KUALA LUMPUR, Nov 22 — The Department of Civil Aviation (DCA) is set to be upgraded into a statutory body to be known as the Civil Aviation Authority of Malaysia (CAAM) through the formulation of the 2016 Civil Aviation Authority Bill.
The Bill, among others, was formulated to meet the demand of the International Civil Aviation Organisation (ICAO), which wanted all countries which signed the Chicago Convention, to set up an autonomous civil aviation authority to ensure the aspect of civil aviation safety would be efficiently managed.
The Bill will help Malaysia to ensure all businesses involving the civil aviation industry meet the standards and safety requirements of international civil aviation as fixed by ICAO.
In addition, it will also play a role to regulate, coordinate and protect the civil aviation industry from illegal disturbances and cooperate with any authority responsible for investigating incidents involving aircraft.
The Bill, among others, also authorises CAAM to develop and encourage national civil aviation industrial development programmes, conduct research and be involved in search and rescue operations (S & R).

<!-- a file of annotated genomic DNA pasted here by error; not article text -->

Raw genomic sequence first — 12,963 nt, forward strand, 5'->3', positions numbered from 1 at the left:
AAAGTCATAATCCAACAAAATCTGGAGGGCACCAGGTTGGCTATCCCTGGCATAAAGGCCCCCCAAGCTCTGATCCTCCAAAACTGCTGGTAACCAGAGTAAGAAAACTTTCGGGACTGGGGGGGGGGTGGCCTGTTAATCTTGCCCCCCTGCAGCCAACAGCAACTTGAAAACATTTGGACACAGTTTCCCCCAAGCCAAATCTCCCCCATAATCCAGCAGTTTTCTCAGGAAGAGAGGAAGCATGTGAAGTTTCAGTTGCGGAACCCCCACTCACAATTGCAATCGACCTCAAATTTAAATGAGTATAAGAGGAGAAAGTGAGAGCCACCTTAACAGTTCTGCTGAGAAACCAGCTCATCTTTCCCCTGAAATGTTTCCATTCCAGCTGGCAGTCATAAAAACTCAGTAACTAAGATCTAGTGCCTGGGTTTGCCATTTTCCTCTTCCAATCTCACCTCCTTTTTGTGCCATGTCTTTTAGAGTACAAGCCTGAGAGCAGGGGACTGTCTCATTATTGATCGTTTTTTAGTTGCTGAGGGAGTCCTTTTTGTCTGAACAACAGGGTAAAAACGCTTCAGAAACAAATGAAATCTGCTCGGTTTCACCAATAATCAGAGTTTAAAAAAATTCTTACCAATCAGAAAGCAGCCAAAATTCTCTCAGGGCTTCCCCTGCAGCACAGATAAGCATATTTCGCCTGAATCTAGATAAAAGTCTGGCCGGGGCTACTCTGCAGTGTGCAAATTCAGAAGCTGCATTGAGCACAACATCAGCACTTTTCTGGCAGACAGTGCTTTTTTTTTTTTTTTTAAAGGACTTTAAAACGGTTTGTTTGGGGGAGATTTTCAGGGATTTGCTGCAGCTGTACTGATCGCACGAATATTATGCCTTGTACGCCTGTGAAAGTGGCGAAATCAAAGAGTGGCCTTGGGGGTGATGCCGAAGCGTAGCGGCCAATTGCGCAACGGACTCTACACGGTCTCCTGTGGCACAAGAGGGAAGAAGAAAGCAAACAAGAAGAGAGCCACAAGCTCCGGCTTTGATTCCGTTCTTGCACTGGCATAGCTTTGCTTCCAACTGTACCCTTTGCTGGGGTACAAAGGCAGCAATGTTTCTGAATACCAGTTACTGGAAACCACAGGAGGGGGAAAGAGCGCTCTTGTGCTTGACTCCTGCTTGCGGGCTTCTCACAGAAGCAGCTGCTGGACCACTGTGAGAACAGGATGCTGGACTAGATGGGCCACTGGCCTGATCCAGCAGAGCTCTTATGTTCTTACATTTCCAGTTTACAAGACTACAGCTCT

It provides for the CAAM to be headed by a chief executive officer (CEO), who is appointed on the advice of the minister of transport.
Once passed, CAAM would have the freedom to attract and maintain qualified technical staff to ensure Malaysia’s obligations in ensuring the safety of the national civil aviation industry is in line with ICAO’s aspirations.
Deputy Transport Minister Datuk Abdul Aziz Kaprawi when tabling the Bill in the Dewan Rakyat today said the second reading would be made in next year.
He also tabled a Bill to amend the Civil Aviation Act 1969 which among others is aimed at changing the designation of director-general to chief executive officer in line with the new Bill on DCA.
The amendments in this Bill, among others, gives the minister of transport the power to draw up regulations on safety in civil aviation, investigate mishaps and serious aircraft incidents.
The amendments also will allow raised the penalties for dangerous flight offences and intrusions into licensed or government aerodromes. — Bernama